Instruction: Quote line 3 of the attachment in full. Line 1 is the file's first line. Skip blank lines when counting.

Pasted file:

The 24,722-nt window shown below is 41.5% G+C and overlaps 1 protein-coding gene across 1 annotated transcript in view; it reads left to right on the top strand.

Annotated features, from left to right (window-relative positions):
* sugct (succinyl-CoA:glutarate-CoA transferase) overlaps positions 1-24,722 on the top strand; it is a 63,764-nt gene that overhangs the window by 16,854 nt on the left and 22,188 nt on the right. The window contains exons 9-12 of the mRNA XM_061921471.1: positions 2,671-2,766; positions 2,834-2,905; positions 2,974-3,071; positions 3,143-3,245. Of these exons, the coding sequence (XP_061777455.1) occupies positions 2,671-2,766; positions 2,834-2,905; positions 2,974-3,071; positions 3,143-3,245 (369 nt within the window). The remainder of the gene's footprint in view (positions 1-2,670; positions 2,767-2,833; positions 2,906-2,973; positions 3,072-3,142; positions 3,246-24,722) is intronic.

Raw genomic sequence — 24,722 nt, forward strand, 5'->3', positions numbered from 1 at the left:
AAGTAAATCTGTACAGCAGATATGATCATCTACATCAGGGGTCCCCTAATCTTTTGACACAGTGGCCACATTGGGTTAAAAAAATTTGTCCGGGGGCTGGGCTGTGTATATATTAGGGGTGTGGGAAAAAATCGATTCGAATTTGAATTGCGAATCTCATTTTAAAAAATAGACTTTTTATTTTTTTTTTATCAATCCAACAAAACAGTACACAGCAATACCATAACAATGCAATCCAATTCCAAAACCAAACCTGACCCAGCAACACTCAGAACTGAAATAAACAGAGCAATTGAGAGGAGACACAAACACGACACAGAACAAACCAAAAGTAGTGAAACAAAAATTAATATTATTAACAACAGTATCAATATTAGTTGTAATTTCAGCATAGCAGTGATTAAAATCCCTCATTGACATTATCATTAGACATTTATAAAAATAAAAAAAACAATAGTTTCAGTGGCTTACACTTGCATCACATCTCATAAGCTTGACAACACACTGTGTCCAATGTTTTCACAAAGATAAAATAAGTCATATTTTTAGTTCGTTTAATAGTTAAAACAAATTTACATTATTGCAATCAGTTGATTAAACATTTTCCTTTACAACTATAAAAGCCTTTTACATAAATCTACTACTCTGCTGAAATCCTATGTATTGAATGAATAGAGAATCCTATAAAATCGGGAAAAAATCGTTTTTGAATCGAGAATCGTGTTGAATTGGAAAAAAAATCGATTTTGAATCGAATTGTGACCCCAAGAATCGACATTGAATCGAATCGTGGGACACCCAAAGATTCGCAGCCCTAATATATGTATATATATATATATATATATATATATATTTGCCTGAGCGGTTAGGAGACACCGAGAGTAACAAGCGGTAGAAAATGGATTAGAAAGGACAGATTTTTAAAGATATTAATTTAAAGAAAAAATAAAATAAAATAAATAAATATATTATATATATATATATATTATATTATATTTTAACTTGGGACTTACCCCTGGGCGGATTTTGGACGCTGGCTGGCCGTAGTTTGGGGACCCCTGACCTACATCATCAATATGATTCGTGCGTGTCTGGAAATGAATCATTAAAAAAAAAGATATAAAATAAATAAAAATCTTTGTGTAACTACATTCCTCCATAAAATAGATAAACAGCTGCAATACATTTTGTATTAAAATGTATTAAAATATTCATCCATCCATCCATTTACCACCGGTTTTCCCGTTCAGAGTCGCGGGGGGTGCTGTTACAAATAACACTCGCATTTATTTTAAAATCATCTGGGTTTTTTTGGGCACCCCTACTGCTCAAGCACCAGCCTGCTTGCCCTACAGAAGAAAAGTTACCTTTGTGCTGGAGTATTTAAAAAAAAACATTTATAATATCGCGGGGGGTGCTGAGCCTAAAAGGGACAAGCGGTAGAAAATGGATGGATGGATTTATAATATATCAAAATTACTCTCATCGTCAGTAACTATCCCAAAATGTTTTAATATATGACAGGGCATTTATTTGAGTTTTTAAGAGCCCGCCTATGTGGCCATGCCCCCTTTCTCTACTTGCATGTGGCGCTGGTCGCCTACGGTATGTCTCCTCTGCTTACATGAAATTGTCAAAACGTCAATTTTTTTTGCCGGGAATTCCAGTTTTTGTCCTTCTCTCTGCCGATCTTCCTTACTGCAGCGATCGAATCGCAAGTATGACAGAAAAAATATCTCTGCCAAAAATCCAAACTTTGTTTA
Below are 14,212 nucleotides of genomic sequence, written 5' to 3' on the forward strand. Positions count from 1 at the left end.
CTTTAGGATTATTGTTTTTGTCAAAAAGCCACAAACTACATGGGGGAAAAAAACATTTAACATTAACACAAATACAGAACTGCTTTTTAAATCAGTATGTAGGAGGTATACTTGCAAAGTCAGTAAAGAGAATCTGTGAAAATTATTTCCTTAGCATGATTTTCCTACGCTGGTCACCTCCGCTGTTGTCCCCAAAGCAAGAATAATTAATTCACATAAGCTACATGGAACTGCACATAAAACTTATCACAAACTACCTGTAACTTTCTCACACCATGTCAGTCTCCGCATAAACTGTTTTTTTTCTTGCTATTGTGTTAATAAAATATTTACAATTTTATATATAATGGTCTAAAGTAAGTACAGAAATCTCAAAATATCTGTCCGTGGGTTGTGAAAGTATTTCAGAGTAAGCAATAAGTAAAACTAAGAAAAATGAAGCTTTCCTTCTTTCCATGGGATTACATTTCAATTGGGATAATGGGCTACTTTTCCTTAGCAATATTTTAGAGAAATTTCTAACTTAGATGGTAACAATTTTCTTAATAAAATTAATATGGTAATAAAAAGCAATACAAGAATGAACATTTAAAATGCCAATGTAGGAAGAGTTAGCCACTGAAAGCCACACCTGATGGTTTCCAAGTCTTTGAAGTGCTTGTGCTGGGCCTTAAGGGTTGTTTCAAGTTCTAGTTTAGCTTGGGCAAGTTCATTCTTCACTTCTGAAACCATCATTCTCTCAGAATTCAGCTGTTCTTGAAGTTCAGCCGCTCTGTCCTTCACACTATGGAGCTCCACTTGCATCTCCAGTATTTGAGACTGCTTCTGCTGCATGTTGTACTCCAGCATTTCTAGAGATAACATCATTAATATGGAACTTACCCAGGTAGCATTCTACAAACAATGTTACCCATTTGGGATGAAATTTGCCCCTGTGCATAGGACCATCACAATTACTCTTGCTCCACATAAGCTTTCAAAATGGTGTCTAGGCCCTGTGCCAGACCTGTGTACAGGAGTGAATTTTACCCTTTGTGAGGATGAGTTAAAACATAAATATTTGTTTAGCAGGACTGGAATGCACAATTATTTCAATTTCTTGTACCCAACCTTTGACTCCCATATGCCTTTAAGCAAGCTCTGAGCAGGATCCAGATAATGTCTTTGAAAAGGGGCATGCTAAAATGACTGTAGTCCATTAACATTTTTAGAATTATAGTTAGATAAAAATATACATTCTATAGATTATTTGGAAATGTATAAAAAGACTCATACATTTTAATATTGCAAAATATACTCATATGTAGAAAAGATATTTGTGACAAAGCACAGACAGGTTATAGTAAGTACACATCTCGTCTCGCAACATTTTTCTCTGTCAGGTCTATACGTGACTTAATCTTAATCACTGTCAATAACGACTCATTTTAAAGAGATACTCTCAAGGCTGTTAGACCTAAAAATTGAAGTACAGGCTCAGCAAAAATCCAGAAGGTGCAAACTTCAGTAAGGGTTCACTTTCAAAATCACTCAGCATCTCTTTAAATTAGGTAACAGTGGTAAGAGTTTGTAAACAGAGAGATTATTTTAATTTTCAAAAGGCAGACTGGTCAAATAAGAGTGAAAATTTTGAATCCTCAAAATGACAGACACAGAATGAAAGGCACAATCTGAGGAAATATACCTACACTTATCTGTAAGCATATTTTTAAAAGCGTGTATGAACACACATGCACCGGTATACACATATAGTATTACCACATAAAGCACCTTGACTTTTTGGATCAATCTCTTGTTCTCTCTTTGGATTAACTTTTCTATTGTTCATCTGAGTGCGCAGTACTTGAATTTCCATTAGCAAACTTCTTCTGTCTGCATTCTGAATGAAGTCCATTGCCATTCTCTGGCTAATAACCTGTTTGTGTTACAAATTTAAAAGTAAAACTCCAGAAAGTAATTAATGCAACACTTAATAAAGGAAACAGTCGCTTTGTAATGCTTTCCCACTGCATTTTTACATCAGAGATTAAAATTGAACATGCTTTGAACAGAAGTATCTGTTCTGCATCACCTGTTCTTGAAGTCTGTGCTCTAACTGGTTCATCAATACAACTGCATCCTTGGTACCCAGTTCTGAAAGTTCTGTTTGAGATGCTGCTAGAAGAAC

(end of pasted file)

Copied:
* sugct (succinyl-CoA:glutarate-CoA transferase) overlaps positions 1-24,722 on the top strand; it is a 63,764-nt gene that overhangs the window by 16,854 nt on the left and 22,188 nt on the right. The window contains exons 9-12 of the mRNA XM_061921471.1: positions 2,671-2,766; positions 2,834-2,905; positions 2,974-3,071; positions 3,143-3,245. Of these exons, the coding sequence (XP_061777455.1) occupies positions 2,671-2,766; positions 2,834-2,905; positions 2,974-3,071; positions 3,143-3,245 (369 nt within the window). The remainder of the gene's footprint in view (positions 1-2,670; positions 2,767-2,833; positions 2,906-2,973; positions 3,072-3,142; positions 3,246-24,722) is intronic.